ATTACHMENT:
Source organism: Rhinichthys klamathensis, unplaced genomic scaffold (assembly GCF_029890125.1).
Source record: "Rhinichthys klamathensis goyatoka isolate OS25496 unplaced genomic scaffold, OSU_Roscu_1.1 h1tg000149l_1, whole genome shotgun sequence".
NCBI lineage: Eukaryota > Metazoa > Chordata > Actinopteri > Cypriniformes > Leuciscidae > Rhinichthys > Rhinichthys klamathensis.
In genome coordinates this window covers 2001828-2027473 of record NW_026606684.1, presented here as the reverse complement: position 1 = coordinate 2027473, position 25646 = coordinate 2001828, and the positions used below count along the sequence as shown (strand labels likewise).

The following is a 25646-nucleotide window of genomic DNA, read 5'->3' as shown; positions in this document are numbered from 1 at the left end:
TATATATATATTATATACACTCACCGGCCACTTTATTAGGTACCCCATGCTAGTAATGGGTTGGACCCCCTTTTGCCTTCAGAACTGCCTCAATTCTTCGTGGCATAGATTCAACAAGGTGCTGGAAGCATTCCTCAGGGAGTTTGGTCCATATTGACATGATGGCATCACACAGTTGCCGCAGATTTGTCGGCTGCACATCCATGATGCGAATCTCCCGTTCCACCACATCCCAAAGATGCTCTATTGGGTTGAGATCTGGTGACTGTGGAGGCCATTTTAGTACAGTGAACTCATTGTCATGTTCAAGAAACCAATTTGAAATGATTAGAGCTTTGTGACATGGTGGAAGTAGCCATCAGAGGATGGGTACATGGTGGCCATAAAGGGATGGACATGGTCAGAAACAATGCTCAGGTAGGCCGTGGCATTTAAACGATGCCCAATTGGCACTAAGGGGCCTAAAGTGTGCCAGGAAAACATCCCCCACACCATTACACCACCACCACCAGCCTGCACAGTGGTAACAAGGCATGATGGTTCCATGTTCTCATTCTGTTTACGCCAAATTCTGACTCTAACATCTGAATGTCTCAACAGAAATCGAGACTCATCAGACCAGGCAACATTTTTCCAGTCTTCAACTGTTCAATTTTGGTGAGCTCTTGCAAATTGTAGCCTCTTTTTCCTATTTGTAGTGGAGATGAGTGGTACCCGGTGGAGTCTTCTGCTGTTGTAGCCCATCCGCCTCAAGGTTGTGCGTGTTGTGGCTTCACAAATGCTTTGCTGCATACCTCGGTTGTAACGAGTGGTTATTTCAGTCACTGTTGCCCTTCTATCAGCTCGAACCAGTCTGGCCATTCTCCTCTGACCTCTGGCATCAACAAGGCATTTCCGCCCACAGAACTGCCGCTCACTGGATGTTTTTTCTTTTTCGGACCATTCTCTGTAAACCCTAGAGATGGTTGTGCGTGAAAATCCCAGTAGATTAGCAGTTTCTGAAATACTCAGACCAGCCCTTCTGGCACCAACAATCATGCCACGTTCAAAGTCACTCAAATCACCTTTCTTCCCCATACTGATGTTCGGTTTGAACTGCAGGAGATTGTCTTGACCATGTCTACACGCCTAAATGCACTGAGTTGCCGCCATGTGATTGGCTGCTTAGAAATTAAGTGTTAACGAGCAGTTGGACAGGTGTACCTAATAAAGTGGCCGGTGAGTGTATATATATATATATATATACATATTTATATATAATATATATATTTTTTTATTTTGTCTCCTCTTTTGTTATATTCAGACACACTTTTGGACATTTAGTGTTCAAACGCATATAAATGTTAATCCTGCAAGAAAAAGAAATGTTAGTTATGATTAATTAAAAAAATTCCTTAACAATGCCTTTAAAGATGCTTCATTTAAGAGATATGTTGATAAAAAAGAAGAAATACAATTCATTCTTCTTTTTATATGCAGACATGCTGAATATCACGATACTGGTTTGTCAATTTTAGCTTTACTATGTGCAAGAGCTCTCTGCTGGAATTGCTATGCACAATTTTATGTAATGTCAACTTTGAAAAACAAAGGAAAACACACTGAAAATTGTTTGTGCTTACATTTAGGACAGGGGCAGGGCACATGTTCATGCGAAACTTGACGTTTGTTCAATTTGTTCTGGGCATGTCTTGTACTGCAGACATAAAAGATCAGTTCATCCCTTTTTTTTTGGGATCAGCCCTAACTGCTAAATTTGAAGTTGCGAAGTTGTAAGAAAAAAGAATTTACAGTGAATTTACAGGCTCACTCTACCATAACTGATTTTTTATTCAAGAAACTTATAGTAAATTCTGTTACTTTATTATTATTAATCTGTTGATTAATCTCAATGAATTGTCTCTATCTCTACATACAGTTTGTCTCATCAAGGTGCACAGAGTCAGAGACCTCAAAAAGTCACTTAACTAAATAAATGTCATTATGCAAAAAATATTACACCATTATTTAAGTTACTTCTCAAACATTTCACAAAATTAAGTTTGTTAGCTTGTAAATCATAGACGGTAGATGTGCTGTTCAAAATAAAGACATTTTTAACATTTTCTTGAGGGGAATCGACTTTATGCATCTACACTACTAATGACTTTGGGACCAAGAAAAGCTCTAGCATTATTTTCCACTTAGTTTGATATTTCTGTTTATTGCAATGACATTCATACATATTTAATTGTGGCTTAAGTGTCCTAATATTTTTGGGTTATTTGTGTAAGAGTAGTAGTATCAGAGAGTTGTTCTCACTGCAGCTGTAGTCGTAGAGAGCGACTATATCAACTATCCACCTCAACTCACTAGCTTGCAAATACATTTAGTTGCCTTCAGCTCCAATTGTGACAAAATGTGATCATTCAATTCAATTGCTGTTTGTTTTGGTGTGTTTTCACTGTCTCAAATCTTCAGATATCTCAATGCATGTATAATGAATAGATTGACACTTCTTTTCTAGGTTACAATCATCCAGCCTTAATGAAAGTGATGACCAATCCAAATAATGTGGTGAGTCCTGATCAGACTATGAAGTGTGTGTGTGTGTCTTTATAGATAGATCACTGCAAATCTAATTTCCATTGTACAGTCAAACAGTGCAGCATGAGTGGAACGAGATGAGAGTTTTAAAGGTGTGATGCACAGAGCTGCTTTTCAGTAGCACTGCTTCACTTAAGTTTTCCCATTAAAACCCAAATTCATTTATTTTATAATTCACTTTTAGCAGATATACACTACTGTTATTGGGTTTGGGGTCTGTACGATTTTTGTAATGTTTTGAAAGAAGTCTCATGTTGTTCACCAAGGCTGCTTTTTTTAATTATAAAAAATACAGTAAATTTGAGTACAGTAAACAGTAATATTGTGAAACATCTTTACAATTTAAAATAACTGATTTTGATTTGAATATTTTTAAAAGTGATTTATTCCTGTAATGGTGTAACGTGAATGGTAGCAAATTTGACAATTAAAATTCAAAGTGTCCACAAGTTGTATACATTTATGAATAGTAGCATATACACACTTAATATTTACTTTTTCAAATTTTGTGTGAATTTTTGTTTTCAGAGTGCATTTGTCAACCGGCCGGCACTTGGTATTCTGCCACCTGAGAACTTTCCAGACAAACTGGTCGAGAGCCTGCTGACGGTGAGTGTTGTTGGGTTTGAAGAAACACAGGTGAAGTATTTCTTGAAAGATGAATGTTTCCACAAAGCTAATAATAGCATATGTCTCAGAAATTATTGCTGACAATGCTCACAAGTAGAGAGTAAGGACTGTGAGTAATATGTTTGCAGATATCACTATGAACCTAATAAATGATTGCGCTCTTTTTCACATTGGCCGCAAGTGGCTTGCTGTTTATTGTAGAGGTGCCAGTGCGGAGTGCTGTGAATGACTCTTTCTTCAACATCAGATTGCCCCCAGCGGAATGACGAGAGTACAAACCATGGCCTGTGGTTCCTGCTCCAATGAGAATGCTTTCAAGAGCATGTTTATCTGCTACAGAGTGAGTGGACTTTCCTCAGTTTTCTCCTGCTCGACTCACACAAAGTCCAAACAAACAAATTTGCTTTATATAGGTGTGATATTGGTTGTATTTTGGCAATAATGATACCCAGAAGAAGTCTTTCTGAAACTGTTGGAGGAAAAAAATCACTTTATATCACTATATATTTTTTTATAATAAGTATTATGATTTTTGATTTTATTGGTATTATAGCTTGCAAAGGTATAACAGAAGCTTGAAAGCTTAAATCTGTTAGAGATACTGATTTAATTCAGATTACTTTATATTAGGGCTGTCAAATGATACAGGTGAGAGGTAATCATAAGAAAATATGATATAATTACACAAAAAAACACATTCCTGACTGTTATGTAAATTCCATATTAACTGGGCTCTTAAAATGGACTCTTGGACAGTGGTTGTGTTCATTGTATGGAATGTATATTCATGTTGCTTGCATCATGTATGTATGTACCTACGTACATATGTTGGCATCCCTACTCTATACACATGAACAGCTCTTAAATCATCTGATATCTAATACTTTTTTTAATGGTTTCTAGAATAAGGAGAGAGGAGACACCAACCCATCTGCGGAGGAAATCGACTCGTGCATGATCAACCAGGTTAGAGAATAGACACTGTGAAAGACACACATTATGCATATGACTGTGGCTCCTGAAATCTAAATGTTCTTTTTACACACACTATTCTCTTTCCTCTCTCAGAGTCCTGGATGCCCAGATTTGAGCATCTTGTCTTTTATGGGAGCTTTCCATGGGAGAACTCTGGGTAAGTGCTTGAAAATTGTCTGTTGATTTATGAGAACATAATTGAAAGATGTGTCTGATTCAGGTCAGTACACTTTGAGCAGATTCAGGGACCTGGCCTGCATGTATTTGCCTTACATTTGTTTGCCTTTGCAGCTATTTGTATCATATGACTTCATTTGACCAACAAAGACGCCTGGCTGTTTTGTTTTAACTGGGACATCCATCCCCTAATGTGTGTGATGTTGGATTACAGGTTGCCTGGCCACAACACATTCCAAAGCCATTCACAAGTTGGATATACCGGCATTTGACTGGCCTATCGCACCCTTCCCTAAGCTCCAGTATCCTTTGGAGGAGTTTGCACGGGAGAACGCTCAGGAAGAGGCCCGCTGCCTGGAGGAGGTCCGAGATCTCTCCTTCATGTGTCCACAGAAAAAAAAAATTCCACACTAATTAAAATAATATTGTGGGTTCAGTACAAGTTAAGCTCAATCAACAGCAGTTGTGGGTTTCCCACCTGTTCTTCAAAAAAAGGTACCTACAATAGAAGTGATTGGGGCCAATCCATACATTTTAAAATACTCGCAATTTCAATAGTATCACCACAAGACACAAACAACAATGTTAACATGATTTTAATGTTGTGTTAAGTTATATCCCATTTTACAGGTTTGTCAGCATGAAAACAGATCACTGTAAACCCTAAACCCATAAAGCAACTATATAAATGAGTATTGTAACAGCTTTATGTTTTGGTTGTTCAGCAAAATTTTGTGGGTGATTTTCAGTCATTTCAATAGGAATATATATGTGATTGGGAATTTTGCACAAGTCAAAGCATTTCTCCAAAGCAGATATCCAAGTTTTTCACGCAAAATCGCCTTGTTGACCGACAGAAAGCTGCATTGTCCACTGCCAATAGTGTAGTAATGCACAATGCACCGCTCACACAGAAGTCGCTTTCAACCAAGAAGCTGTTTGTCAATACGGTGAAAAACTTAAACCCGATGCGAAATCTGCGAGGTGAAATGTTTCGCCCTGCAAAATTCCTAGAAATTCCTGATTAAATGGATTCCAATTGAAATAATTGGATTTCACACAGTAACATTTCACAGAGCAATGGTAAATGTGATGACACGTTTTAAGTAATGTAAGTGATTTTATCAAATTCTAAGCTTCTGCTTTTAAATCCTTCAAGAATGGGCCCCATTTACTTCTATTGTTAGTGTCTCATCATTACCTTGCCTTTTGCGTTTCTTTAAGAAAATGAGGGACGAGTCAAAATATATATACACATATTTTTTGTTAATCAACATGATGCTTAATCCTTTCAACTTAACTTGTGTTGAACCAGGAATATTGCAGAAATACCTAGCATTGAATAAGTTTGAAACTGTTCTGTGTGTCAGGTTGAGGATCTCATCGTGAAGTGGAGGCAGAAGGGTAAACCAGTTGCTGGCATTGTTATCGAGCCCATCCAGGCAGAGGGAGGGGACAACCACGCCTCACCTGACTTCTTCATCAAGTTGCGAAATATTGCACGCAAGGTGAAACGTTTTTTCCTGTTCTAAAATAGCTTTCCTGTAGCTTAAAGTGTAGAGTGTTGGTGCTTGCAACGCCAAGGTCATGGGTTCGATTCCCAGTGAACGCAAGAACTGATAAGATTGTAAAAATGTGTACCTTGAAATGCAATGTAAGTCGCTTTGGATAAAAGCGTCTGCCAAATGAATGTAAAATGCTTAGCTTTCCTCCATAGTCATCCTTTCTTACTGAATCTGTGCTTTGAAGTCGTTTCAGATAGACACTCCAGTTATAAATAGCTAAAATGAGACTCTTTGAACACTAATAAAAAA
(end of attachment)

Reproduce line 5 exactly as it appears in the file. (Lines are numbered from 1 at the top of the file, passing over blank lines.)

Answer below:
The following is a 25646-nucleotide window of genomic DNA, read 5'->3' as shown; positions in this document are numbered from 1 at the left end: